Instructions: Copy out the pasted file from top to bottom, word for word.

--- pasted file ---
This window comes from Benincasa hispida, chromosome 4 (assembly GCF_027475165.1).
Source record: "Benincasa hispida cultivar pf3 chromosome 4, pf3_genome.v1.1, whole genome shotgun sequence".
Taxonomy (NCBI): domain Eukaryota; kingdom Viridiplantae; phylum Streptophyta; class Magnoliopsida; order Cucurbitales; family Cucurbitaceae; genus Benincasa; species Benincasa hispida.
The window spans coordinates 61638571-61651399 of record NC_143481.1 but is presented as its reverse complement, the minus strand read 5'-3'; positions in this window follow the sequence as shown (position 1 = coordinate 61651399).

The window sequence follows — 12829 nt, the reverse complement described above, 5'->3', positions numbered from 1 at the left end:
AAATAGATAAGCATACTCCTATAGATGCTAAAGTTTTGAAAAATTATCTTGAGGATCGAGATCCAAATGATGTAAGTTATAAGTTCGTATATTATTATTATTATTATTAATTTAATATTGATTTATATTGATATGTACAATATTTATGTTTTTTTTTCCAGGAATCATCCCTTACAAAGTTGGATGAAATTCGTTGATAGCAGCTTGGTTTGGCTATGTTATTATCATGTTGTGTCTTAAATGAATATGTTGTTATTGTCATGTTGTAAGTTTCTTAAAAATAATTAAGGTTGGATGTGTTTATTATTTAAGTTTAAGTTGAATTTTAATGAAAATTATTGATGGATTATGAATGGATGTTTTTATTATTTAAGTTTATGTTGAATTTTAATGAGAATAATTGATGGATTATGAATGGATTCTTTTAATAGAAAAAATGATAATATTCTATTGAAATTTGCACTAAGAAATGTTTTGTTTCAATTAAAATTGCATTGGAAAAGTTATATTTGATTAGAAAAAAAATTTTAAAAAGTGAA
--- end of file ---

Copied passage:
This window comes from Benincasa hispida, chromosome 4 (assembly GCF_027475165.1).
Source record: "Benincasa hispida cultivar pf3 chromosome 4, pf3_genome.v1.1, whole genome shotgun sequence".
Taxonomy (NCBI): domain Eukaryota; kingdom Viridiplantae; phylum Streptophyta; class Magnoliopsida; order Cucurbitales; family Cucurbitaceae; genus Benincasa; species Benincasa hispida.
The window spans coordinates 61638571-61651399 of record NC_143481.1 but is presented as its reverse complement, the minus strand read 5'-3'; positions in this window follow the sequence as shown (position 1 = coordinate 61651399).

The window sequence follows — 12829 nt, the reverse complement described above, 5'->3', positions numbered from 1 at the left end:
AAATAGATAAGCATACTCCTATAGATGCTAAAGTTTTGAAAAATTATCTTGAGGATCGAGATCCAAATGATGTAAGTTATAAGTTCGTATATTATTATTATTATTATTAATTTAATATTGATTTATATTGATATGTACAATATTTATGTTTTTTTTTCCAGGAATCATCCCTTACAAAGTTGGATGAAATTCGTTGATAGCAGCTTGGTTTGGCTATGTTATTATCATGTTGTGTCTTAAATGAATATGTTGTTATTGTCATGTTGTAAGTTTCTTAAAAATAATTAAGGTTGGATGTGTTTATTATTTAAGTTTAAGTTGAATTTTAATGAAAATTATTGATGGATTATGAATGGATGTTTTTATTATTTAAGTTTATGTTGAATTTTAATGAGAATAATTGATGGATTATGAATGGATTCTTTTAATAGAAAAAATGATAATATTCTATTGAAATTTGCACTAAGAAATGTTTTGTTTCAATTAAAATTGCATTGGAAAAGTTATATTTGATTAGAAAAAAAATTTTAAAAAGTGAA